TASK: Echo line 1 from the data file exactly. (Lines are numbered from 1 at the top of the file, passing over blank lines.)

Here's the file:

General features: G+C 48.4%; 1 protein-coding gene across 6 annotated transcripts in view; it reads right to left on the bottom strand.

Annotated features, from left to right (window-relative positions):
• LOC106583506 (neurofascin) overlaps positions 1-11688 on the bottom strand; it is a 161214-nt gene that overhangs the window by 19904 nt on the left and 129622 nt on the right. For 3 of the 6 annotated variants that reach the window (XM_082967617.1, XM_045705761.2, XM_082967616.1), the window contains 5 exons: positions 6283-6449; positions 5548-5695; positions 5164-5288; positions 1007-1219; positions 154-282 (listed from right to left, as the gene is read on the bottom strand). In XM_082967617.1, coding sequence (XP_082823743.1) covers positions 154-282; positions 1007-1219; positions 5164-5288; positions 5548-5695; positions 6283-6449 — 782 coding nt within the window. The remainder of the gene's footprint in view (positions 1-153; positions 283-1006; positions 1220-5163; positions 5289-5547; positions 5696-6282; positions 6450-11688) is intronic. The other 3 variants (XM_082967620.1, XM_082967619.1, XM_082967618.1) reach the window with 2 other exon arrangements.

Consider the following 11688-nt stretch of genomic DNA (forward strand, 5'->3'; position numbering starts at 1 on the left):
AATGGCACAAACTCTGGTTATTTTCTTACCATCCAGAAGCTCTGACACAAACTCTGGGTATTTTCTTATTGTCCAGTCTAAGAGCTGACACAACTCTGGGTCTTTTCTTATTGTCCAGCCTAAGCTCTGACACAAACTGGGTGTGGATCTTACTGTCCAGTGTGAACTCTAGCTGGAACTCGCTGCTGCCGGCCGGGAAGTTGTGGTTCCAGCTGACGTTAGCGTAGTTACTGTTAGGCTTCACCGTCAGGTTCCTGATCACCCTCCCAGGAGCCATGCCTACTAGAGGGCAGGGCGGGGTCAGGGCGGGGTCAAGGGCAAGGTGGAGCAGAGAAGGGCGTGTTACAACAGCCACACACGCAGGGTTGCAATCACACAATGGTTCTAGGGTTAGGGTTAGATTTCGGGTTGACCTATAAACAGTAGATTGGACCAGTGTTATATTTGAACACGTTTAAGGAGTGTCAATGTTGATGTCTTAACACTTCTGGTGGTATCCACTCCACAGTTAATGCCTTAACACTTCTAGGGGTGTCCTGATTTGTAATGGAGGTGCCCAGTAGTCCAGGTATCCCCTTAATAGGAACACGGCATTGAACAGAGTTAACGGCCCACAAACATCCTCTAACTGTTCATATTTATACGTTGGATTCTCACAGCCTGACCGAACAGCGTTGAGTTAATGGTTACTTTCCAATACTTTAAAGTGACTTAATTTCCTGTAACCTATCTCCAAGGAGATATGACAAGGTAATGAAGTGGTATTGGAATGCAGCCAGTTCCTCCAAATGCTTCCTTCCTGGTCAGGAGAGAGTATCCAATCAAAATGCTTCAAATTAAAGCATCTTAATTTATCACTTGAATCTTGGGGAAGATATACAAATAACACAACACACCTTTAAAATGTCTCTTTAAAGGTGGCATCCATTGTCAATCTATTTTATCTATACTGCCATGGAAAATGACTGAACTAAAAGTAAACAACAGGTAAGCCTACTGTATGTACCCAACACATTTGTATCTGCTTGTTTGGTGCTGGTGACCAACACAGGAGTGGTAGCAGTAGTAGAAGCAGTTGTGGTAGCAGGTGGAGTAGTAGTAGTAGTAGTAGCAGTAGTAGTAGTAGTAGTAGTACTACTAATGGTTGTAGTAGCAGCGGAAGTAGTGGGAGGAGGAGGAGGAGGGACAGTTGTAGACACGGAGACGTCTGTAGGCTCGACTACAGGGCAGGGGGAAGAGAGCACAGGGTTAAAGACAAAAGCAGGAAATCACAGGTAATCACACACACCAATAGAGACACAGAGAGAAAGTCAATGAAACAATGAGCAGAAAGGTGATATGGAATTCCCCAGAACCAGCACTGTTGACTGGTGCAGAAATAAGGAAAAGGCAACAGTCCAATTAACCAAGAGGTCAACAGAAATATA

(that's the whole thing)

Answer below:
General features: G+C 48.4%; 1 protein-coding gene across 6 annotated transcripts in view; it reads right to left on the bottom strand.